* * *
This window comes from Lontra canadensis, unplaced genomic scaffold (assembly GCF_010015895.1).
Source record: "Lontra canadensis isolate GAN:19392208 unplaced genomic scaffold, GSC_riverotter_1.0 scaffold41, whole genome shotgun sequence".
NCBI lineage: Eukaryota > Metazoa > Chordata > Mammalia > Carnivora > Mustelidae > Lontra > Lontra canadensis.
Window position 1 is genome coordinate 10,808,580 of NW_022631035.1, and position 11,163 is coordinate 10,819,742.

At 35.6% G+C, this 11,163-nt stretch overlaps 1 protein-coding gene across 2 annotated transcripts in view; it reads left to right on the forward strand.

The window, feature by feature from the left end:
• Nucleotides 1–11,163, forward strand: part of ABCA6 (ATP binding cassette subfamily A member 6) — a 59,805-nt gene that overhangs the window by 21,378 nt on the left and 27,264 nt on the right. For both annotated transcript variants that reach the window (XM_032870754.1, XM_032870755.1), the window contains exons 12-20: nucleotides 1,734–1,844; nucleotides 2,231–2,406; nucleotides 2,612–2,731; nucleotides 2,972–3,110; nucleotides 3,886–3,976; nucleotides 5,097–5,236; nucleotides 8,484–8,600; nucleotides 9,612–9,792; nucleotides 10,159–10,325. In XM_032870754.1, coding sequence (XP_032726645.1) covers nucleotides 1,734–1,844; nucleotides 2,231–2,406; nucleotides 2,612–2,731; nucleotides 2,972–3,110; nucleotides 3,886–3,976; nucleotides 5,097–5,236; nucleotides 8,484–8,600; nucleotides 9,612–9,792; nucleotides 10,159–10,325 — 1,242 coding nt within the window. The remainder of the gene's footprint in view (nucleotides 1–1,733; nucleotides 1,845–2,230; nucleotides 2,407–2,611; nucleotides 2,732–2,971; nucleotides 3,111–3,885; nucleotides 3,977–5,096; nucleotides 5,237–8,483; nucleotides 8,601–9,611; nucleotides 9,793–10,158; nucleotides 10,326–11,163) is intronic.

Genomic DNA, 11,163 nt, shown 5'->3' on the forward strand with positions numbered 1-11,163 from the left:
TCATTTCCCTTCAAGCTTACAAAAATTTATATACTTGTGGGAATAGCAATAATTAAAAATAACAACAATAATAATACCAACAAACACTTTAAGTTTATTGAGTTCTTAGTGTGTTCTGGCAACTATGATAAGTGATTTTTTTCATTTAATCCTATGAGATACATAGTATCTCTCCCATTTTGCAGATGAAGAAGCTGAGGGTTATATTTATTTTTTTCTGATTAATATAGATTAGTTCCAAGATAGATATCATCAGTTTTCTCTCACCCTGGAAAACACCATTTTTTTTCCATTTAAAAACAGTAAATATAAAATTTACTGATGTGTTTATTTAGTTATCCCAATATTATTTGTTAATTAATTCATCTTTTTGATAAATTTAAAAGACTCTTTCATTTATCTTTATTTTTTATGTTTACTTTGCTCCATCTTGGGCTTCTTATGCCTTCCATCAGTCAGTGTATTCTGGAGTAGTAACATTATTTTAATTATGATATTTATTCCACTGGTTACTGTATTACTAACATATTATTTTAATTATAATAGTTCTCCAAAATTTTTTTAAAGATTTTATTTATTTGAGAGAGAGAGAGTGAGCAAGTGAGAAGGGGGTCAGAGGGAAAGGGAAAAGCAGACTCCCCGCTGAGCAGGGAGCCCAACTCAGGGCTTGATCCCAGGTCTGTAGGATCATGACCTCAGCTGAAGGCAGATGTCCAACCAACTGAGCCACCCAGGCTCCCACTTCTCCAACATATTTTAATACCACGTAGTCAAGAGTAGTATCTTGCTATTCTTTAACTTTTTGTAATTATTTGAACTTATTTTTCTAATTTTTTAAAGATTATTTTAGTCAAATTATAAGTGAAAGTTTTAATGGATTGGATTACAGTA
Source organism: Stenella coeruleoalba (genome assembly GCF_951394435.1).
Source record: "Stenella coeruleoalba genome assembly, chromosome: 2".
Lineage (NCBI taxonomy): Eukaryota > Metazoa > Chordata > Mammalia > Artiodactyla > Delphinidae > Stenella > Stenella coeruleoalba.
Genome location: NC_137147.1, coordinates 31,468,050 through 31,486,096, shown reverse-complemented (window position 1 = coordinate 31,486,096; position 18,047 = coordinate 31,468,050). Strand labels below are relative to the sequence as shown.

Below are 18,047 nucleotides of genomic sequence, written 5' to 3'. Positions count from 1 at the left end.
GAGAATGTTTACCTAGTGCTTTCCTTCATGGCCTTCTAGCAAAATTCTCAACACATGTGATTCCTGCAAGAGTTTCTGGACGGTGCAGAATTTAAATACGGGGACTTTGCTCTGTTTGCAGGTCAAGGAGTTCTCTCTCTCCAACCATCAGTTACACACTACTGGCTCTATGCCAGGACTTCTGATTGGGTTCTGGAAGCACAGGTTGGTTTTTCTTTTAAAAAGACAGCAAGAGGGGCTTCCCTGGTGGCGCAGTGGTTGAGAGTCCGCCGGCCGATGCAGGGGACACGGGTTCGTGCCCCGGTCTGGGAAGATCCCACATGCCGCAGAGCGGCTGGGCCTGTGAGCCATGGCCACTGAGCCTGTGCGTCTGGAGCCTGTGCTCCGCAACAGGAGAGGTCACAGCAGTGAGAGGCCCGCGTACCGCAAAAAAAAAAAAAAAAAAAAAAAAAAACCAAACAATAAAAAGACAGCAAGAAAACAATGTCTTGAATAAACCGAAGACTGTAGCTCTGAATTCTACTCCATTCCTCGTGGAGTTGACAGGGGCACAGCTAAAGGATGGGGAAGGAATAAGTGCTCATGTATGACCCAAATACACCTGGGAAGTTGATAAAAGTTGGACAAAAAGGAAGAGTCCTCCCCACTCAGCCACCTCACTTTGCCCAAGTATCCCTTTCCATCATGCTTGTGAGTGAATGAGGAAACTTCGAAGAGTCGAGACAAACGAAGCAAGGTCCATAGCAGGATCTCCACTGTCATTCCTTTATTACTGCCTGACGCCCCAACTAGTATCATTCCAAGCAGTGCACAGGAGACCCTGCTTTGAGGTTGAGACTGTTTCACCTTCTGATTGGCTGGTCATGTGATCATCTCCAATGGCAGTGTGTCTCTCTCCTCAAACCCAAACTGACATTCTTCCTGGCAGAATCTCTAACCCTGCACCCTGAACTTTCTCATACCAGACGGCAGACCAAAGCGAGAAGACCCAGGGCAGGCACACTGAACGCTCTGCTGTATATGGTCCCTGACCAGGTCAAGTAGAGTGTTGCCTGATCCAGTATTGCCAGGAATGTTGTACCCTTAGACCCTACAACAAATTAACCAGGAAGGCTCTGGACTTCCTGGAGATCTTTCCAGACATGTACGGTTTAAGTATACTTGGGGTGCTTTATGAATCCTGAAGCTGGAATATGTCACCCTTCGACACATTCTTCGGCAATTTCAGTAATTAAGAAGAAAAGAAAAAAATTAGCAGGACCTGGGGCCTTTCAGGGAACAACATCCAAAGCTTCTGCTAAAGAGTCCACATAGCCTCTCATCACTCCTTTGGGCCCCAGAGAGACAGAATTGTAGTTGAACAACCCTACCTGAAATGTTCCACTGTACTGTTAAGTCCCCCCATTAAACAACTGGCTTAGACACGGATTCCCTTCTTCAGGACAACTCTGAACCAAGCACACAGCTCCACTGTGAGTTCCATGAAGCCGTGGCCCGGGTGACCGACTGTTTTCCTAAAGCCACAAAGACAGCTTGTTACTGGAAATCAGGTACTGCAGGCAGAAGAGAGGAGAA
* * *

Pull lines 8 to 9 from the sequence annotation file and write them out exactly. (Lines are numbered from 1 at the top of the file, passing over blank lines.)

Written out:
Genomic DNA, 11,163 nt, shown 5'->3' on the forward strand with positions numbered 1-11,163 from the left:
TCATTTCCCTTCAAGCTTACAAAAATTTATATACTTGTGGGAATAGCAATAATTAAAAATAACAACAATAATAATACCAACAAACACTTTAAGTTTATTGAGTTCTTAGTGTGTTCTGGCAACTATGATAAGTGATTTTTTTCATTTAATCCTATGAGATACATAGTATCTCTCCCATTTTGCAGATGAAGAAGCTGAGGGTTATATTTATTTTTTTCTGATTAATATAGATTAGTTCCAAGATAGATATCATCAGTTTTCTCTCACCCTGGAAAACACCATTTTTTTTCCATTTAAAAACAGTAAATATAAAATTTACTGATGTGTTTATTTAGTTATCCCAATATTATTTGTTAATTAATTCATCTTTTTGATAAATTTAAAAGACTCTTTCATTTATCTTTATTTTTTATGTTTACTTTGCTCCATCTTGGGCTTCTTATGCCTTCCATCAGTCAGTGTATTCTGGAGTAGTAACATTATTTTAATTATGATATTTATTCCACTGGTTACTGTATTACTAACATATTATTTTAATTATAATAGTTCTCCAAAATTTTTTTAAAGATTTTATTTATTTGAGAGAGAGAGAGTGAGCAAGTGAGAAGGGGGTCAGAGGGAAAGGGAAAAGCAGACTCCCCGCTGAGCAGGGAGCCCAACTCAGGGCTTGATCCCAGGTCTGTAGGATCATGACCTCAGCTGAAGGCAGATGTCCAACCAACTGAGCCACCCAGGCTCCCACTTCTCCAACATATTTTAATACCACGTAGTCAAGAGTAGTATCTTGCTATTCTTTAACTTTTTGTAATTATTTGAACTTATTTTTCTAATTTTTTAAAGATTATTTTAGTCAAATTATAAGTGAAAGTTTTAATGGATTGGATTACAGTA